by Shelby Jones
New Line Cinema presents a Forty Acres & A Mule Production
Written & Directed by Gina Prince-Bythewood
Produced By Spike Lee
Starring Omar Epps & Sanaa Lathan
On playgrounds throughout the world, little boys, and girls
dream of being the next Michael Jordan, Allen Iverson or Chamique
Holdsclaw. A few dream of being like Dennis Rodman but we will put
that thought on hold for now. In Los Angeles during the early
eighties, there was no Jordan phenomenon – it was all about Magic.
Look-away passes, sweet-set-jumper and a squad to run the floor
with that could not be stopped. In Gina Price-Bythewood’s
directorial debut, she takes us into the world of Quincy McCall
(Epps) and Monica Wright. (Lathan).
Delivering the synopsis for this wonderful film is not fair. I
think you should enter this game with your eyes WIDE OPEN. Listed
below are several clues that will give some sort of picture to paint.
But remember, all’s fair in Love & Basketball, right?
- Remember falling in love for the first time?
- Remember the 80’s?
- Remember high school basketball games?
- Remember the first person that broke your heart?
- Remember the first time you….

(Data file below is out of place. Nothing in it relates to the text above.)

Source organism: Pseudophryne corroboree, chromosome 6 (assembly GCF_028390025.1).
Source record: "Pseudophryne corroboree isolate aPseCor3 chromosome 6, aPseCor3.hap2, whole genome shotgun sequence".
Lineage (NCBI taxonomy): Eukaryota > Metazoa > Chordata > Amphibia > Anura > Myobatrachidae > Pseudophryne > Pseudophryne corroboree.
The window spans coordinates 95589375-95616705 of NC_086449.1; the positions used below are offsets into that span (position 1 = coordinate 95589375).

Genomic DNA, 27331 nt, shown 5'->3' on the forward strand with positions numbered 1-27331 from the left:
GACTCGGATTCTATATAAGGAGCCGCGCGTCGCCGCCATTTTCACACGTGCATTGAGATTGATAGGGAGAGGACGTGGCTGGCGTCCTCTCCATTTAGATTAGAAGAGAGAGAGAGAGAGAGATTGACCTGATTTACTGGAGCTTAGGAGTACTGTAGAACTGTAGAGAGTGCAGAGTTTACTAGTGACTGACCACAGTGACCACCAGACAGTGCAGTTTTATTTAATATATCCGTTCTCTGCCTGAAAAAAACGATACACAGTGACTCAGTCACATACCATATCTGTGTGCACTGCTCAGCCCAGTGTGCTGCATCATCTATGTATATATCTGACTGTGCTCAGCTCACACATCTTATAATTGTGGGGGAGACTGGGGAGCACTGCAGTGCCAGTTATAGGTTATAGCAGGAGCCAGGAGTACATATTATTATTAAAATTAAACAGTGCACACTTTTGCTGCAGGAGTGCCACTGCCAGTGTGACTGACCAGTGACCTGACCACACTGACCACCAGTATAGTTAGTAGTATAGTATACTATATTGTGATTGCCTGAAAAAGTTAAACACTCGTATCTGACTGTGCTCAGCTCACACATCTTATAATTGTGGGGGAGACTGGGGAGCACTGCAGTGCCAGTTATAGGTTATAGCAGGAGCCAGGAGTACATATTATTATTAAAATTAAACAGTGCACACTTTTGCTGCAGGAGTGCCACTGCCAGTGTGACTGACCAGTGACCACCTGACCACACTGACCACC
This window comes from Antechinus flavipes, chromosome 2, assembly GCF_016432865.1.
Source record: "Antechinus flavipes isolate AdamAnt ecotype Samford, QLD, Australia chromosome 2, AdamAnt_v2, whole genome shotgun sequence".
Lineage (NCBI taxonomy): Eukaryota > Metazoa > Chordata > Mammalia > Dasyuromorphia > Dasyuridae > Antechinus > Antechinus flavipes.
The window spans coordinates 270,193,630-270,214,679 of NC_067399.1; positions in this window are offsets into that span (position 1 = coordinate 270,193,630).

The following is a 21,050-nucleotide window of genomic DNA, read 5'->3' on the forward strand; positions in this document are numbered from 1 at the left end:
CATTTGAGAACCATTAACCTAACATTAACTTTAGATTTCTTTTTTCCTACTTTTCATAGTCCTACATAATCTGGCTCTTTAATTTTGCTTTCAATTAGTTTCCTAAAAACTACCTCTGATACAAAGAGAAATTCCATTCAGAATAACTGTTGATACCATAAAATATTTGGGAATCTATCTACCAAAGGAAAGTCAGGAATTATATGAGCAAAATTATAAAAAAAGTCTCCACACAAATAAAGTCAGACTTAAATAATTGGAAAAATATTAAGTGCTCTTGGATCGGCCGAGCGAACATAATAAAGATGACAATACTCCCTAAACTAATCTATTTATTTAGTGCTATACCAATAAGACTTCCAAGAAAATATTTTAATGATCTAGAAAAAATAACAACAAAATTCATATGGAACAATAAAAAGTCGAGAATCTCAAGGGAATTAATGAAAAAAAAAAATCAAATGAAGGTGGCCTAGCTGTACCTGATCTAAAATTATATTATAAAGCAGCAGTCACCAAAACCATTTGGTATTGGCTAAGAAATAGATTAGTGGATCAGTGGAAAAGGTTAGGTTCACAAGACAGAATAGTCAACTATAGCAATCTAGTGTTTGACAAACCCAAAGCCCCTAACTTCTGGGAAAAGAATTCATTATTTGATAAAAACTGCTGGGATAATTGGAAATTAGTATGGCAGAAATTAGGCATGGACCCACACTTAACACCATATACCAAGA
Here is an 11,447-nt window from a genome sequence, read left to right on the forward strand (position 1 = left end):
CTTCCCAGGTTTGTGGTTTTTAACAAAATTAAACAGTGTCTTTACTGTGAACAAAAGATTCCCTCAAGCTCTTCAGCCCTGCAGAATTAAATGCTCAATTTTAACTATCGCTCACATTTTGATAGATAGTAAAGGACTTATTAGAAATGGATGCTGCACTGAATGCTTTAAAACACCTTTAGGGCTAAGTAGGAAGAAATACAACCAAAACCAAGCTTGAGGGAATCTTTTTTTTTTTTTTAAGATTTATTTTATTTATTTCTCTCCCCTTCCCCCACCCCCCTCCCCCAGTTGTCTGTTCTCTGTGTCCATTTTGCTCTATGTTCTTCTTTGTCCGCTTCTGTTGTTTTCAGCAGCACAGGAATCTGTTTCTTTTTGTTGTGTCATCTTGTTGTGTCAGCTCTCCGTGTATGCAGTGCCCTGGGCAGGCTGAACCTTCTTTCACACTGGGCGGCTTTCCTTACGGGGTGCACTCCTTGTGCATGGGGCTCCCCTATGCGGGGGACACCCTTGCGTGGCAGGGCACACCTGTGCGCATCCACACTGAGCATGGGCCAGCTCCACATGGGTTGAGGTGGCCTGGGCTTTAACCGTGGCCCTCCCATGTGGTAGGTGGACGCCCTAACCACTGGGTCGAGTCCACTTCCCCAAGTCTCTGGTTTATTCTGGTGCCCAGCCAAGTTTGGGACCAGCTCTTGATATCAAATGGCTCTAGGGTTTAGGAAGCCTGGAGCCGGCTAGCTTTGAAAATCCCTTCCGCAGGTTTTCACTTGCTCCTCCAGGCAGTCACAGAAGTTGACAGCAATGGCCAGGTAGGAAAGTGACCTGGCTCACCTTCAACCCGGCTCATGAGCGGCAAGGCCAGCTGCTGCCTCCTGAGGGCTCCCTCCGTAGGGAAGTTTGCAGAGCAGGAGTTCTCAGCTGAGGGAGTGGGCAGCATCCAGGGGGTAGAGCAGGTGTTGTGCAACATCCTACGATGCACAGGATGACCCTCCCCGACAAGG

- Remember waiting for your college acceptance letters?
- Remember how times moves so fast?
- Remember how your parents always got on your last
Now, mix those images together and your synopsis will be borne.
**Omar Epps as Quincy McCall – Keeps getting better. Handled
the rock pretty well.
**Sanaa Lathan as Monica Wright – She is my new favorite black
hands down! She dunked this role and should see many new roles
thrown her way
because of it.
**Alfre Woodard as Camille Wright – An absolutely Pro.
Dennis Haysbert as Zeke McCall – Solid performance.
Debby Morgan as Nona McCall – This could springboard her
theatrical release opportunities.
This film is special. Basketball films have been entertaining
us for years. There was Hoosiers, He Got Game, Above The
Rim and many more, but rarely have we seen a film that
investigates the lives of African-American teenagers from the burbs
who’ve got game just like the kids from the streets. Just like
The Wood and The Best Man, it delivered truly
refreshing images of African-Americans. The surprising strength of
this film is the way it passionately deals with family life when
the teenagers are jocks. Every parent with an athlete
to raise should see this film with their child. It will
undoubtedly deliver some down home truths about the problems both
of you have or are experiencing. Bravo to Gina Prince-Bythewood
for taking this one to the hole and scoring – uncontested!